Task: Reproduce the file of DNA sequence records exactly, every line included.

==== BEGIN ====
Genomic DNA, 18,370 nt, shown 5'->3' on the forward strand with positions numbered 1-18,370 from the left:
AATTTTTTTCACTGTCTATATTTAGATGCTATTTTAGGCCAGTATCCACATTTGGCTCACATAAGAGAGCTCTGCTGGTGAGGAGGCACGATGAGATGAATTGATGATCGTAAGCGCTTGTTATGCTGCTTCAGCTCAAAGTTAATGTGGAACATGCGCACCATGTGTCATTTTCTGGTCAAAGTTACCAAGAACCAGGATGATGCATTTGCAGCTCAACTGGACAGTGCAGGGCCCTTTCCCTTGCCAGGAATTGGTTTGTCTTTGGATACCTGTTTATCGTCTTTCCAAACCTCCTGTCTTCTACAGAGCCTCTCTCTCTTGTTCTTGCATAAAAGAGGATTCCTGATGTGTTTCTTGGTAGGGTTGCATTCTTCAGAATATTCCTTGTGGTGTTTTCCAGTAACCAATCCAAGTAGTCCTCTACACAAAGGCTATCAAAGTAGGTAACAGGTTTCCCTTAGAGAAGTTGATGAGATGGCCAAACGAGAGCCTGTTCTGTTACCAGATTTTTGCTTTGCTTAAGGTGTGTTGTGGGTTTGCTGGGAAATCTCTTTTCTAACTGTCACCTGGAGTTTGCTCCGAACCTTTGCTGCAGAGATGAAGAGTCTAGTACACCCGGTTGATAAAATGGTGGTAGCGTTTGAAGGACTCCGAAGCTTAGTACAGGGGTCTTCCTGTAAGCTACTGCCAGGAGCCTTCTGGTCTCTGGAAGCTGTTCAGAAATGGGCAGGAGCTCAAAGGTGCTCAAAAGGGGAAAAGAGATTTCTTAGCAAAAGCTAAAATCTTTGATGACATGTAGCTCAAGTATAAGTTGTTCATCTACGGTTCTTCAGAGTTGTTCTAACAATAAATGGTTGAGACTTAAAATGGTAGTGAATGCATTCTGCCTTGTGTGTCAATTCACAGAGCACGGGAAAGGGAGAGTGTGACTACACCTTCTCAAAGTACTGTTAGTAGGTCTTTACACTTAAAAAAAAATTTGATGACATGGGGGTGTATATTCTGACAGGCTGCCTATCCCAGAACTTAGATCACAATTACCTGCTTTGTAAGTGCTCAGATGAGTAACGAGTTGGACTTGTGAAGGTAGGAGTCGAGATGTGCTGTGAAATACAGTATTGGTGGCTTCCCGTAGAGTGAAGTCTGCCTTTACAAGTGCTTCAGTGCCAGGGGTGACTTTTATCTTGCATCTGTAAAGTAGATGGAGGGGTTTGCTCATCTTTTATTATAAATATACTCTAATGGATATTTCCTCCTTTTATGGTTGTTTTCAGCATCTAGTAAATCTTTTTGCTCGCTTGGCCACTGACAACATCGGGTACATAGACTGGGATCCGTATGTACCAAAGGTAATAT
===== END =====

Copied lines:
Genomic DNA, 18,370 nt, shown 5'->3' on the forward strand with positions numbered 1-18,370 from the left:
AATTTTTTTCACTGTCTATATTTAGATGCTATTTTAGGCCAGTATCCACATTTGGCTCACATAAGAGAGCTCTGCTGGTGAGGAGGCACGATGAGATGAATTGATGATCGTAAGCGCTTGTTATGCTGCTTCAGCTCAAAGTTAATGTGGAACATGCGCACCATGTGTCATTTTCTGGTCAAAGTTACCAAGAACCAGGATGATGCATTTGCAGCTCAACTGGACAGTGCAGGGCCCTTTCCCTTGCCAGGAATTGGTTTGTCTTTGGATACCTGTTTATCGTCTTTCCAAACCTCCTGTCTTCTACAGAGCCTCTCTCTCTTGTTCTTGCATAAAAGAGGATTCCTGATGTGTTTCTTGGTAGGGTTGCATTCTTCAGAATATTCCTTGTGGTGTTTTCCAGTAACCAATCCAAGTAGTCCTCTACACAAAGGCTATCAAAGTAGGTAACAGGTTTCCCTTAGAGAAGTTGATGAGATGGCCAAACGAGAGCCTGTTCTGTTACCAGATTTTTGCTTTGCTTAAGGTGTGTTGTGGGTTTGCTGGGAAATCTCTTTTCTAACTGTCACCTGGAGTTTGCTCCGAACCTTTGCTGCAGAGATGAAGAGTCTAGTACACCCGGTTGATAAAATGGTGGTAGCGTTTGAAGGACTCCGAAGCTTAGTACAGGGGTCTTCCTGTAAGCTACTGCCAGGAGCCTTCTGGTCTCTGGAAGCTGTTCAGAAATGGGCAGGAGCTCAAAGGTGCTCAAAAGGGGAAAAGAGATTTCTTAGCAAAAGCTAAAATCTTTGATGACATGTAGCTCAAGTATAAGTTGTTCATCTACGGTTCTTCAGAGTTGTTCTAACAATAAATGGTTGAGACTTAAAATGGTAGTGAATGCATTCTGCCTTGTGTGTCAATTCACAGAGCACGGGAAAGGGAGAGTGTGACTACACCTTCTCAAAGTACTGTTAGTAGGTCTTTACACTTAAAAAAAAATTTGATGACATGGGGGTGTATATTCTGACAGGCTGCCTATCCCAGAACTTAGATCACAATTACCTGCTTTGTAAGTGCTCAGATGAGTAACGAGTTGGACTTGTGAAGGTAGGAGTCGAGATGTGCTGTGAAATACAGTATTGGTGGCTTCCCGTAGAGTGAAGTCTGCCTTTACAAGTGCTTCAGTGCCAGGGGTGACTTTTATCTTGCATCTGTAAAGTAGATGGAGGGGTTTGCTCATCTTTTATTATAAATATACTCTAATGGATATTTCCTCCTTTTATGGTTGTTTTCAGCATCTAGTAAATCTTTTTGCTCGCTTGGCCACTGACAACATCGGGTACATAGACTGGGATCCGTATGTACCAAAGGTAATAT